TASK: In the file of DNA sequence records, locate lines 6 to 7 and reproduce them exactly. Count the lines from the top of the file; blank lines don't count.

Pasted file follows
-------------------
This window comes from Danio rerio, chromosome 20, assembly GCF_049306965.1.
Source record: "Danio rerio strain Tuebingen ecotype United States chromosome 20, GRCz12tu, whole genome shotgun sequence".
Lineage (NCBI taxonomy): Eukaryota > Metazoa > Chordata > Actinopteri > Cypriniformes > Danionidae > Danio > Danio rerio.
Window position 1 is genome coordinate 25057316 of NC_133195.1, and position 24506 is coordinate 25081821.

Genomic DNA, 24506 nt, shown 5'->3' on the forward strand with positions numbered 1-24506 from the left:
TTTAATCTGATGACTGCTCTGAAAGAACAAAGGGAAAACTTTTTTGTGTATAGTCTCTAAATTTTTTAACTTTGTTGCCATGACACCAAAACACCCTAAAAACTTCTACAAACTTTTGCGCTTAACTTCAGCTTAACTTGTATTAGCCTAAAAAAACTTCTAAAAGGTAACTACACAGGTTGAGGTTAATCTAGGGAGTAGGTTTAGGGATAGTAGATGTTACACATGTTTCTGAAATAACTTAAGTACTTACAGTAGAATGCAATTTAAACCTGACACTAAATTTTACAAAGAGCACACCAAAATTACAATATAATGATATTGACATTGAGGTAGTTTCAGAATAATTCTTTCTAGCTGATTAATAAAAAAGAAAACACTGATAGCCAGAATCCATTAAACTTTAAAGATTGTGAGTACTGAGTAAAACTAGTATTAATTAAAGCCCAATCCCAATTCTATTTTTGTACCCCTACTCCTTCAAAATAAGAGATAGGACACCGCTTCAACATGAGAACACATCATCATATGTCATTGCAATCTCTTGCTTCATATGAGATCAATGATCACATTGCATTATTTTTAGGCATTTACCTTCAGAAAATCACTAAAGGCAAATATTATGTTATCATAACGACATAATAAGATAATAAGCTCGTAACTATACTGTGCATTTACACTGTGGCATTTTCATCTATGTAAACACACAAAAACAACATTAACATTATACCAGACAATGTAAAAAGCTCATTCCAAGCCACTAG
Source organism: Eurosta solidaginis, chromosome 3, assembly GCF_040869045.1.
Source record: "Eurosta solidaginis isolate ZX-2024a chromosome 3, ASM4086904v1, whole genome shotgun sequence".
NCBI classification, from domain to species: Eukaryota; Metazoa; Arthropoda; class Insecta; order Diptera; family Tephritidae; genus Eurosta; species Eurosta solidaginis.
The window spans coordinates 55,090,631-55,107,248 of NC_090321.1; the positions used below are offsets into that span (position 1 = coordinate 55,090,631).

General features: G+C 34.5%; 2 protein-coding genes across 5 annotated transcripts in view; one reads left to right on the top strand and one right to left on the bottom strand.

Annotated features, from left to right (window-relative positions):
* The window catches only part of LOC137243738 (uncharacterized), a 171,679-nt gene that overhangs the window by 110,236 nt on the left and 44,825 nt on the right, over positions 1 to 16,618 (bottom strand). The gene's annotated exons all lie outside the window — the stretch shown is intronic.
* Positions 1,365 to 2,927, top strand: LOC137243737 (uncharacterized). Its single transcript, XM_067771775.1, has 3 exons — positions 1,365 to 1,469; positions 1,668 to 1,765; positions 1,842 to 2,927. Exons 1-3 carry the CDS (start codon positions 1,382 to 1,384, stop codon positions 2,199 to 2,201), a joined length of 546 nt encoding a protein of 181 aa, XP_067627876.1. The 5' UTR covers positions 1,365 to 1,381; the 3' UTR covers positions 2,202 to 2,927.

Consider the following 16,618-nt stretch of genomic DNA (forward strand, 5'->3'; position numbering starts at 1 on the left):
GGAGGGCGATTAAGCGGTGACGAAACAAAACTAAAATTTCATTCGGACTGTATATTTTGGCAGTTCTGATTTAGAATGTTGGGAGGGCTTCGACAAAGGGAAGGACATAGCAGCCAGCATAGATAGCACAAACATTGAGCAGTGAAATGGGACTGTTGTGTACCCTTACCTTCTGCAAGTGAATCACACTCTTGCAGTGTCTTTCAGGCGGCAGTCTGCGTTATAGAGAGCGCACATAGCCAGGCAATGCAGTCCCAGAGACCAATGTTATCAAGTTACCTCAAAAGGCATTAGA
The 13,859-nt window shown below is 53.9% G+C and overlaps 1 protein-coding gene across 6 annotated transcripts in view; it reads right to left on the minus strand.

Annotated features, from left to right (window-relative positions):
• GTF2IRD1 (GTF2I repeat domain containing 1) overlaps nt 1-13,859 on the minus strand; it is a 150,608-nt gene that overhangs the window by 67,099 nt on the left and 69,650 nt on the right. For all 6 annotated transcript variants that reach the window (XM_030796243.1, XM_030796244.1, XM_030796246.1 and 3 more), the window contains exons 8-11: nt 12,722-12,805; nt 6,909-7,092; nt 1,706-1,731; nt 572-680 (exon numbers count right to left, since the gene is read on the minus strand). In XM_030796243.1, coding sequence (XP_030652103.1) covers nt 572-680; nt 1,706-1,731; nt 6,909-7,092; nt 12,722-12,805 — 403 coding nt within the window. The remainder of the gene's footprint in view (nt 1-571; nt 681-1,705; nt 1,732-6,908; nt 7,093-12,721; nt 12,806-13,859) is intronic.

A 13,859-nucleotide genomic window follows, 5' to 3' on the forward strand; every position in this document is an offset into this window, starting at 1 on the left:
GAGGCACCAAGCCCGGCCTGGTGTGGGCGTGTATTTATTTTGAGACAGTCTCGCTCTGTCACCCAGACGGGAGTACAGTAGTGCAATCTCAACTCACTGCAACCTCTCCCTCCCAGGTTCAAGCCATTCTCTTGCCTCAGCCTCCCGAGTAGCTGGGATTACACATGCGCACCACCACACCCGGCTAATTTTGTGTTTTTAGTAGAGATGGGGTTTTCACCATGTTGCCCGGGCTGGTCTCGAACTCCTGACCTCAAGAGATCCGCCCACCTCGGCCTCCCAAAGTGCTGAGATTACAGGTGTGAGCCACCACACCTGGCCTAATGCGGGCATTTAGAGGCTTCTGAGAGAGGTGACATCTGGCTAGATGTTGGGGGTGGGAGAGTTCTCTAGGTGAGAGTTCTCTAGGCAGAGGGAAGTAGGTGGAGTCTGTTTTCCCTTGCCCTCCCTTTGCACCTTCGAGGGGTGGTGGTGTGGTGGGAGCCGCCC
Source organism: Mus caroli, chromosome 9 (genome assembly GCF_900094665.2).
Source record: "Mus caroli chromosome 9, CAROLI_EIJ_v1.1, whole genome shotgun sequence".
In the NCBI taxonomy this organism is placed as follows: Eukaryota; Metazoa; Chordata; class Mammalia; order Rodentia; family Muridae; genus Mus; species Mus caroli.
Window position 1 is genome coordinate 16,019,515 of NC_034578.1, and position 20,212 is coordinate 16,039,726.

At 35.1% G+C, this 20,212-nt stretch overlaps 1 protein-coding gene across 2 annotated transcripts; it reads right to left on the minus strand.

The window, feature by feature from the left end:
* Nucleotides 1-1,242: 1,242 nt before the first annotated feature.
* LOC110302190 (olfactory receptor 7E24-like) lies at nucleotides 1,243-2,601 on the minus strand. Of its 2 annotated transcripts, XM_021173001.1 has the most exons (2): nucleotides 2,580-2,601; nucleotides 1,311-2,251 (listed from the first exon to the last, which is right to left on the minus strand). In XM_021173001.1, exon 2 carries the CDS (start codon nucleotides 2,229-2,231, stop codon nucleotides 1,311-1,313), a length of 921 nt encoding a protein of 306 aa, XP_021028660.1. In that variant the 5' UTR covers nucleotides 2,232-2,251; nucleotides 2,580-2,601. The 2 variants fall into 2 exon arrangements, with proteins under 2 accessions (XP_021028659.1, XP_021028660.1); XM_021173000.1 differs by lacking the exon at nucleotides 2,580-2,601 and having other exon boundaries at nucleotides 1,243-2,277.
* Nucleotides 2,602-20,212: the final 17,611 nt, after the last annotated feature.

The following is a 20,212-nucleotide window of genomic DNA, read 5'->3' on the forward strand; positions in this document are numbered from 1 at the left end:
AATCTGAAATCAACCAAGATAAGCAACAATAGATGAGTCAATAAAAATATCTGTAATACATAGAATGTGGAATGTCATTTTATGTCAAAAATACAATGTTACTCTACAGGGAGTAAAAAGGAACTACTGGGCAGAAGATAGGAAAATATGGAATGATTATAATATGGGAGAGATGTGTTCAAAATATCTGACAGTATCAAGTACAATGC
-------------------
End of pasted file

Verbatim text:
TTTAATCTGATGACTGCTCTGAAAGAACAAAGGGAAAACTTTTTTGTGTATAGTCTCTAAATTTTTTAACTTTGTTGCCATGACACCAAAACACCCTAAAAACTTCTACAAACTTTTGCGCTTAACTTCAGCTTAACTTGTATTAGCCTAAAAAAACTTCTAAAAGGTAACTACACAGGTTGAGGTTAATCTAGGGAGTAGGTTTAGGGATAGTAGATGTTACACATGTTTCTGAAATAACTTAAGTACTTACAGTAGAATGCAATTTAAACCTGACACTAAATTTTACAAAGAGCACACCAAAATTACAATATAATGATATTGACATTGAGGTAGTTTCAGAATAATTCTTTCTAGCTGATTAATAAAAAAGAAAACACTGATAGCCAGAATCCATTAAACTTTAAAGATTGTGAGTACTGAGTAAAACTAGTATTAATTAAAGCCCAATCCCAATTCTATTTTTGTACCCCTACTCCTTCAAAATAAGAGATAGGACACCGCTTCAACATGAGAACACATCATCATATGTCATTGCAATCTCTTGCTTCATATGAGATCAATGATCACATTGCATTATTTTTAGGCATTTACCTTCAGAAAATCACTAAAGGCAAATATTATGTTATCATAACGACATAATAAGATAATAAGCTCGTAACTATACTGTGCATTTACACTGTGGCATTTTCATCTATGTAAACACACAAAAACAACATTAACATTATACCAGACAATGTAAAAAGCTCATTCCAAGCCACTAG
Source organism: Eurosta solidaginis, chromosome 3, assembly GCF_040869045.1.